NINJA III: THE DOMINATION. The Cannon Group/Golan-Globus Productions, 1984. Shô Kosugi, Lucinda Dickey, Jordan Bennett, David Chung, Dale Ishimoto, James Hong. Screenwriter: James R. Silke. Director: Sam Firstenberg.

   Cinema takes different forms. Some movies are certainly a high art form; others are lowbrow popcorn fare. Then there’s Ninja III: The Domination, which I got to see as part of Cinematic Void’s presentation in conjunction with American Cinematheque. Released by the Cannon Group, this schlock fest blends the 1980s ninja obsession with supernatural elements, creating something entirely new, extremely weird, and very clumsy.

   Directed by Sam Firstenberg (Revenge of the Ninja), the plot follows Christie Ryder (Lucinda Dickey), a professional telephone lineswoman and part-time aerobics instructor who becomes demonically possessed by a deceased ninja assassin. Yes, you read that right. How’s that for a set-up?

   She’s also romantically involved with a police officer, the caring, but generally clueless Billy Secord (Jordan Bennett). He knows something is very wrong with Christie. But because he doesn’t know exactly what, he takes her to a Japanese alchemist (James Hong) who summons the hidden ninja demon within. It’s a hilariously bad – but also stunningly good – scene that pays, er, homage to William Friedkin’s classic horror film The Exorcist (1973). The audience cheered and lapped up every minute.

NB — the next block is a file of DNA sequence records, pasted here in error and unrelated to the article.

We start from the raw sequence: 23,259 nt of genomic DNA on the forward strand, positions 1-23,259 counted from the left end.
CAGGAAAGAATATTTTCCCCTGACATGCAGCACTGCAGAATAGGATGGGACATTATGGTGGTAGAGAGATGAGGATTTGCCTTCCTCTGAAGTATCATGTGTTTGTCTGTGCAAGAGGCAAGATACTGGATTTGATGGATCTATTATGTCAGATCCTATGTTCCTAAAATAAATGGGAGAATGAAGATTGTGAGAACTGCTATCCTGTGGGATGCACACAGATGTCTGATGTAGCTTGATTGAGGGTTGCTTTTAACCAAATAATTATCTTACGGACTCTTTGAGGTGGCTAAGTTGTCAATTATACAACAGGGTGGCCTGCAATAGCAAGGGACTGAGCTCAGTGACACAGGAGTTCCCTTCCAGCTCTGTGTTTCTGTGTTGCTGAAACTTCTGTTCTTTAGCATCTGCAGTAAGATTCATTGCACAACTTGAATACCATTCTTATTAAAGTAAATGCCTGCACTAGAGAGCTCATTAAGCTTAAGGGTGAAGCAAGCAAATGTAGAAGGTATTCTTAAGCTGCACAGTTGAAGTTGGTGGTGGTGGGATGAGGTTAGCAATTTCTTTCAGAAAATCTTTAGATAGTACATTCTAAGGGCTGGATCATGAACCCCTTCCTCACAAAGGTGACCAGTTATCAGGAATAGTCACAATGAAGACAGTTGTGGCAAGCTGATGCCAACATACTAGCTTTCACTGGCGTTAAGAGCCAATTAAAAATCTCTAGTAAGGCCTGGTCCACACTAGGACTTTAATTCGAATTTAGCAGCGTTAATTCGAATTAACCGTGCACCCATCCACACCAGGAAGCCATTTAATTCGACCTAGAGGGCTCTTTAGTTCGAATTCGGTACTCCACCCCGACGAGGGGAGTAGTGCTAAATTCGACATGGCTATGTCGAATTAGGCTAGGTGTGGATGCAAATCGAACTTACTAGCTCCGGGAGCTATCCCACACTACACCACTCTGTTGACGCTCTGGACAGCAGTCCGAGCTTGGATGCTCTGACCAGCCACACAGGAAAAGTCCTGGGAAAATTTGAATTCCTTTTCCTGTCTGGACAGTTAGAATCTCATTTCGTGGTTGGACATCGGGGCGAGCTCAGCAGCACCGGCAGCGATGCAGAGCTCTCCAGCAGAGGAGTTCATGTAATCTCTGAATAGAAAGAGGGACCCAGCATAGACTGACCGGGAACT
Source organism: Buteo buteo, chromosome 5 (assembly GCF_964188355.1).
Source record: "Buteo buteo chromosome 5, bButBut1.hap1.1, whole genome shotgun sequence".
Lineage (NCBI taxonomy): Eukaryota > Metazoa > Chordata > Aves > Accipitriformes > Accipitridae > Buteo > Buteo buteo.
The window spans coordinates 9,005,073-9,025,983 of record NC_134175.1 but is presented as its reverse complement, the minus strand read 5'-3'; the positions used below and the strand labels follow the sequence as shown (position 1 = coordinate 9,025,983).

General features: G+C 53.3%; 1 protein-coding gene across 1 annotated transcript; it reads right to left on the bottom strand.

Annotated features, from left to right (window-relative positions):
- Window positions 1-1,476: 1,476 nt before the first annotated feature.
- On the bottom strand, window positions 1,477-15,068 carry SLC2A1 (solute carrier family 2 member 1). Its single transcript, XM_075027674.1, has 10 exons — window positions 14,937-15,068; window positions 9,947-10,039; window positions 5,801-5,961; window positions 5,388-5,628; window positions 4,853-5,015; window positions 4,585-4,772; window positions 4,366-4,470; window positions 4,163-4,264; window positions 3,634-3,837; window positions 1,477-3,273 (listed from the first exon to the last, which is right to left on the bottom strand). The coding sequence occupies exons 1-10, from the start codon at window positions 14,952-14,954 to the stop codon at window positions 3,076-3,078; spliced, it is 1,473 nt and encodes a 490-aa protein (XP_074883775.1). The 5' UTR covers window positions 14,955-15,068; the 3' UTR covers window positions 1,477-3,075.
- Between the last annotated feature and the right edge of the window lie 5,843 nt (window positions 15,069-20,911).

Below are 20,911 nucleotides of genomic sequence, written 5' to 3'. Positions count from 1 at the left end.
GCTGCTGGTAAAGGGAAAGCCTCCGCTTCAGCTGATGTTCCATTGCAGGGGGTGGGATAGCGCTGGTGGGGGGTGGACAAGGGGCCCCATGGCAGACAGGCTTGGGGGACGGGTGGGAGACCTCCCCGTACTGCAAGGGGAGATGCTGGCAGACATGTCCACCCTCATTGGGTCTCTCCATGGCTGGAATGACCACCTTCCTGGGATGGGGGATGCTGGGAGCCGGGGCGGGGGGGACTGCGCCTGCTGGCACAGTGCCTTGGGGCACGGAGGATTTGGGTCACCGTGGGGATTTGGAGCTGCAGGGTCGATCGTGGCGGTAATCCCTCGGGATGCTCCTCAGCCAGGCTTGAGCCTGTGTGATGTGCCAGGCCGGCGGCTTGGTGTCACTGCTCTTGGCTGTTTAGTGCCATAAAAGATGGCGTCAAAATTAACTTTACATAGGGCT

A ninja film, of course, wouldn’t be a ninja film without the singular presence of Japanese martial artist and actor Shô Kosugi. Here he portrays the good ninja, an eye-patched and stoic warrior who flies in from Japan to defeat the supernatural ninja warrior spirit. Kosugi is an exceptional martial artist. His stunt scenes are compelling; he just simply didn’t have the face or persona that made someone like Jackie Chan a household name in the 1990s.

   If anyone tells you that Ninja III: The Domination is a great film, they’re most likely lying to you. But if they tell you that it’s great fun, I think they’re being honest. Who would have thought that dozens of people would have turned out on a Monday night almost forty years after it was released into theaters to laugh and to clap at one of Menahem Golan and Yoram Globus’s weirdest movies?